The shinkansen from Tokyo to Hakodate (Shin-Hakodate-Hokuto station) takes 4hrs. The Japan Rail Pass is valid on all Shinkansen services on the Hokkaido Shinkansen, including the fastest Hayabusa shinkansen (seat reservations are required on all Hayabusa services).
NOTE: If you're destination is Sapporo you'll need to take the Hakodate Liner service from Hakodate's Shin-Hakodate station (where all the bullet trains terminate) to Hakodate Station. Then, from Hakodate, you'll need to take a Limited Express to Sapporo, taking an extra 3hrs 50mins. Meaning you'll be on trains for more than 8 hours.
Work is underway to extend the Hokkaido shinkansen line to Sapporo, and is scheduled to open by 2031. This is expected to cut the journey time from Tokyo to Sapporo to around 5 hours.
From Aomori in northern Tohoku, take either the Limited Express Super Hakucho or Limited Express Hakucho from Shin-Aomori to Aomori (change trains from/to the Tohoku Shinkansen), then on to Hakodate. Journey time is 2hrs 20min from Shin-Aomori, and around 1hr 40mins from Aomori.
To help you plan rail travel, I recommend using Jorudan's Japan Transit Planner website and app.
Hokkaido has seven airports providing links to the national air network as well as good international connectivity (including some direct flights) with regional neighbours including South Korea, China, Russia, Taiwan and Hong Kong.
Flights from Tokyo take between 2hrs 15mins to 5hrs depending on the start and destination airports. Quickest flights are from Tokyo's Narita to Chitose (2hrs 15mins), but there are more options from Haneda, with the shortest flight time being around 3.5hrs.
Several Japanese ferry companies provide services connecting Hokkaido with a range of cities on Honshu, inlcuding Akita, Aomori, Hachinohe, Nagoya (via Sendai), Niigata, and Sendai.
How to get around Hokkaido
Beyond Hakodate's Shin-Hakodate-Hokuto station, there are no shinkansen services. But there are Limited Express and local trains that run on a network operated by the JR Hokkaido Railway Company. The central region surrounding the capital Sapporo is the best connected and served.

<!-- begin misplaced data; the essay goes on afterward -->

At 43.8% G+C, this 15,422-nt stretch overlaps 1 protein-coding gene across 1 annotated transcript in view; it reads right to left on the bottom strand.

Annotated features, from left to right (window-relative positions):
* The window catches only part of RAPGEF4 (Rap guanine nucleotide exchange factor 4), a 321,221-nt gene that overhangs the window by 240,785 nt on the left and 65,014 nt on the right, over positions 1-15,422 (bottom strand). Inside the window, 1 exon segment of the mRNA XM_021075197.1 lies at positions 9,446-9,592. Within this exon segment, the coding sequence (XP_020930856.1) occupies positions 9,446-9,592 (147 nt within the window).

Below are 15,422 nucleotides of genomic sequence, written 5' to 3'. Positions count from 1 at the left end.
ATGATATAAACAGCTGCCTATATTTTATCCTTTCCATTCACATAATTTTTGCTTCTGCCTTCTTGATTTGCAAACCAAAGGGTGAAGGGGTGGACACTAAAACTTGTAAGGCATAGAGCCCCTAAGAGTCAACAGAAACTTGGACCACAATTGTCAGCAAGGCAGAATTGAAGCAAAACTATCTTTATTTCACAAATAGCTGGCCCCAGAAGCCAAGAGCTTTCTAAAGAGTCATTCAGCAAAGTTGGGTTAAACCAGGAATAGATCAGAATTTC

There are lines serving the northernmost city of Wakkanai and out to the east to destinations such as Shiretoko-Shari and Kushiro. But the heartland and southeastern areas there are few to no lines. Having said that, all the major destinations are included, and you can combine rail and bus travel to get access to less popular destinations.
Whole island and regional rail passes are available and the Japan Rail Pass is valid on the entire network.
TIP: If you're committed to rail travel in Japan then I recommend picking up a copy of the excellent book Japan By Rail published by Trailblazer.
A number of area-based bus companies operate a network of bus services across Hokkaido on both a local and itercity basis. Travel on buses operated by JR Hokkaido is included within the Japan Rail Pass without any extra charge, making travel across the island using a combination of trains and buses pretty simple.
Car / Taxi
If you're up for driving in Japan, rental cars are readily available and offer real flexibility for exploring the island on your own terms and timetable. Hokkaido is one of the best places to try driving in Japan as there are few major roads (so easier not to get lost!) and, outside of the cities, there's little traffic. Read my post Driving in Japan Made Easy - A Beginner's Guide to learn more about the practicalities of driving in Japan.
As I always encourage, using local taxis is also a good option (particularly for those, like my wife and I, who do not drive). Cars can often be hired for a fixed rate for a set duration and you might be lucky enough to also get a driver who speaks a little English and is happy to drive you around an area, acting as a local guide.
Subway and Trams (Sapporo)
In the capital Sapporo there's a three-line subway system running from 6am to midnight. There's also a four-line tram (streetcar) service. Get a One-Day Card for unlimited one-day use on subways, buses and trams within Sapporo City, or the SAPICA IC Card (the local version of the better-known Suica card) for the subway.
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Hokkaido Destinations & Experiences (Featured Posts)
Selected posts about destinations in Hokkaido:
- The Ainu – Japan’s Forgotten People
- How To Cruise An Icebreaker Ship In Hokkaido
- Moerenuma Park: Discover Sapporo’s Incredible Sculptural Playground
- Japan Travel Tips: A Journey Into The Real Japan
Hokkaido YouTube Video Playlist
Hokkaido's Official Tourism Site
Sapporo Snow Festival Official Site
Japan Island Guides
To see all of my Japan Island Guides CLICK HERE.
Hokkaido Travel Planning Services
Have some questions about exploring Hokkaido? Want help planning a Hokkaido itinerary? I offer some services you might like to take a look at.